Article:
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Dawn Rosenberg McKay

Is 40 Old?

By March 18, 2008

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I never thought 40 was old, not even was I was 20. Now that I've reached that age and beyond, I really can't understand why an employer would discriminate against anyone over 40, or for that matter, over any age. One's ability to do a job has nothing to do with how old he or she is. In my opinion the only thing age brings to a job is experience. There are employers who think of age as more than a number. They see it as a reason someone may not be able to do a job. They therefore choose not to hire certain job candidates or they pass over current employees for promotions. Those employees are breaking the law — the Age Discrimination in Employment Act (ADEA) to be specific. Read Preventing Age Discrimination at Work to learn more about the Age Discrimination in Employment Act and how it protects workers who are 40 years of age and over.
Comments
March 26, 2008 at 12:36 pm
(1) CJ says:

This is something no one ever talks about. Age discrimination takes place all of the time just the same as discrimination against weight and appearance. I am sure someone will comment against me but it’s an unspoken truth. If the open job at a company is in a cramped space or the proximity between workers is close or confined and budget doesn’t allow for remodeling; larger applicants don’t stand a chance. If someone is being hired for a reception position, rotted teeth or balding patches on women will be taken into consideration. Older applicants (50 or more)are prime candidates in our company because of experience and knowledge but training for some takes longer than the allotted timeframe and fast multitasking is difficult for some.

March 26, 2008 at 10:26 pm
(2) Lisa says:

When I was younger and in my 20′s I had alot of Career Opportunities and no problem at all in finding employment.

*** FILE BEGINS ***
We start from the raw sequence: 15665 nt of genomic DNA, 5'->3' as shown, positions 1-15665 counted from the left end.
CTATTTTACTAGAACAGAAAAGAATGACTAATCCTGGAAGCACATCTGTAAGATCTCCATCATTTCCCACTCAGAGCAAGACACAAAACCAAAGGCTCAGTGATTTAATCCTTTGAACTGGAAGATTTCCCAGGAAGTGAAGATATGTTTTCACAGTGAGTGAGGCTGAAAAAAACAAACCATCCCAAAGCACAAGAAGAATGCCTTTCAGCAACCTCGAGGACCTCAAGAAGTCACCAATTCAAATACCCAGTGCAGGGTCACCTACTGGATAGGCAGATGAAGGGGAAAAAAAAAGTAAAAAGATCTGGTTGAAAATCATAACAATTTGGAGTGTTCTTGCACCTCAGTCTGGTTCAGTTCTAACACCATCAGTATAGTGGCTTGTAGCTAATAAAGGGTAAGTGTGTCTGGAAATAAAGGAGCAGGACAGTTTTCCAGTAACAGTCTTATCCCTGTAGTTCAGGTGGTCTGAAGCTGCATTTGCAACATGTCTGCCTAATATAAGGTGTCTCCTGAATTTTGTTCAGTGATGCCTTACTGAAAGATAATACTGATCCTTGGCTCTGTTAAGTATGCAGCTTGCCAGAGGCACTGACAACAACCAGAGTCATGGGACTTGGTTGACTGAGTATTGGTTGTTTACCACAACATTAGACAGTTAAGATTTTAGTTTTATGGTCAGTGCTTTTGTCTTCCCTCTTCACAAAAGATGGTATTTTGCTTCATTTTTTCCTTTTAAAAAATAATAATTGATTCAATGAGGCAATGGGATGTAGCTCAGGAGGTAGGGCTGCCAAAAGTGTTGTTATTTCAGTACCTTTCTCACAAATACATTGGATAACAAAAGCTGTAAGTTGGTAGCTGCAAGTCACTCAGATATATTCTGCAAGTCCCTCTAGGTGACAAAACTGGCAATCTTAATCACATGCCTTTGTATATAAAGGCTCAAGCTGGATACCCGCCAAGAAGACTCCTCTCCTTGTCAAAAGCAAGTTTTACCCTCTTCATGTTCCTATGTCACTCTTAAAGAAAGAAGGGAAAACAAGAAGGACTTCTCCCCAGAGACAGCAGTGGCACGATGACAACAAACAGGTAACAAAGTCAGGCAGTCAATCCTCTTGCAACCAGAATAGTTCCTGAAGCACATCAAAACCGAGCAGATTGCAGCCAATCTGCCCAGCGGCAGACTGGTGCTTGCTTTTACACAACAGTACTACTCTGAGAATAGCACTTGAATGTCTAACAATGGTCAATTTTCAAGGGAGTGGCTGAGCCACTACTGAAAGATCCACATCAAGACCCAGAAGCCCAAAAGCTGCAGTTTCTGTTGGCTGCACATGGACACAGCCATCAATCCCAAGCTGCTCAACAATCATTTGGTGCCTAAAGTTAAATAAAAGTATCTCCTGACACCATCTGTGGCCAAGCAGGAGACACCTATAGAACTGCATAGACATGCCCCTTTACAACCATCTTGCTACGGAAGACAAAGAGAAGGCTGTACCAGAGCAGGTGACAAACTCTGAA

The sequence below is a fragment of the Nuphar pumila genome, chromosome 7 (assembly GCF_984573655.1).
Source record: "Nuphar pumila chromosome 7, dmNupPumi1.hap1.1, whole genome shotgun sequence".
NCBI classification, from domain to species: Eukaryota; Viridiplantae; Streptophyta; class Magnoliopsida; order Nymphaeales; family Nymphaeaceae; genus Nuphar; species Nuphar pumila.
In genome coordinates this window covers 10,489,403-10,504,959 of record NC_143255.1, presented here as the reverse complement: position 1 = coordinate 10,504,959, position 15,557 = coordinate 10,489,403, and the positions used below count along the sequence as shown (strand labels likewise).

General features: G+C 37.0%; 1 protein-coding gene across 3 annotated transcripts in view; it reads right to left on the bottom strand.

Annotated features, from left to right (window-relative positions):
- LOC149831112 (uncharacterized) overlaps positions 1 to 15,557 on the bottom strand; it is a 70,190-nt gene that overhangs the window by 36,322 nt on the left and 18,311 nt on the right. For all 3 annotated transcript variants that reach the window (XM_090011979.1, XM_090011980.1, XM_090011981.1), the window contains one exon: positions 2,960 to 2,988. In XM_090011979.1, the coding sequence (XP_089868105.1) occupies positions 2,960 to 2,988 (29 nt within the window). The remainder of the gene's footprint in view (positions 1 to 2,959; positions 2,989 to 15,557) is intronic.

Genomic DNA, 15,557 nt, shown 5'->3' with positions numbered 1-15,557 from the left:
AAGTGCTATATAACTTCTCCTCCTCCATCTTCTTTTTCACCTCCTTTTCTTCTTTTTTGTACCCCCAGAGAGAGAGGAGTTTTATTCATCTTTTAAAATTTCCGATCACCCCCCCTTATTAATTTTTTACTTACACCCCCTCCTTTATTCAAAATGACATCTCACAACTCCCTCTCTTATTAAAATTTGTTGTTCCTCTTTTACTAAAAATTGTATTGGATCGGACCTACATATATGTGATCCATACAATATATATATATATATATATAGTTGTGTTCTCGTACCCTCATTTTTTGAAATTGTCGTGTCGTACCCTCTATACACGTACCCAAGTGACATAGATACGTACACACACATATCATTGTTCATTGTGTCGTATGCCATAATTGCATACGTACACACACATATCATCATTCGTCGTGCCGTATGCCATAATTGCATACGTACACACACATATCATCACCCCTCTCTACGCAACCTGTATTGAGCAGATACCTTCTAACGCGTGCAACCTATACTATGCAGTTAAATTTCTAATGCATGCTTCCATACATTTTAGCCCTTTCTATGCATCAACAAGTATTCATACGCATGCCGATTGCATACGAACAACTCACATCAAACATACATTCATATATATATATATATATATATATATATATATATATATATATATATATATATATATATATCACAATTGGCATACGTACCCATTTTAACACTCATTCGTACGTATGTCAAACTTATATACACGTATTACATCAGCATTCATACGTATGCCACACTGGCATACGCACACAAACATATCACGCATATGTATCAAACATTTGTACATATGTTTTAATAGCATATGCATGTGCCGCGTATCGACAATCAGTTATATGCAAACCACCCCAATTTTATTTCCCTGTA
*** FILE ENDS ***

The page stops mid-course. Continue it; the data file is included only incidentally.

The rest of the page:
When I got older and over 40 years of age, it got harder to find work. On Administrative Interviews, when I am being interviewed, employers have told me “Your Overqualified to do this Job”
and we want someone younger. Or they say
What Year Did you Graduate from High School? These statements are against the law but some employers continue to discrimate against us just because of our age. We have bills to pay and have to work up until we retire. I have no problem at all in multi-tasking to accomplish administrative duties since I have done it for many years. Its very sad when an employer judges me by my age and not by my qualifications. I still look young and good for my age.
Its very sad that people are discriminated by their age, race, sex,
appearance and disability. Everyone should be able to have equal employment opportunities in the United States.
I think that these employers should be punished for discriminating against older people.

April 1, 2008 at 4:03 pm
(3) Kim says:

I believe there is a lot ofoutright discrimination -age, weight, race, etc. But I also believe there are a combination of things that get stacked against older employees. One is salary -experience demands higher pay, and employers might be focusing on that fact. Another is that age and experience sometimes bring rigidity and the inablity to compromise. Also most people probably have the experience of working with an older coworker who was known to be coasting until they could retire. I’m surprised though to hear it starts at 40.

September 2, 2008 at 12:08 pm
(4) MsTake says: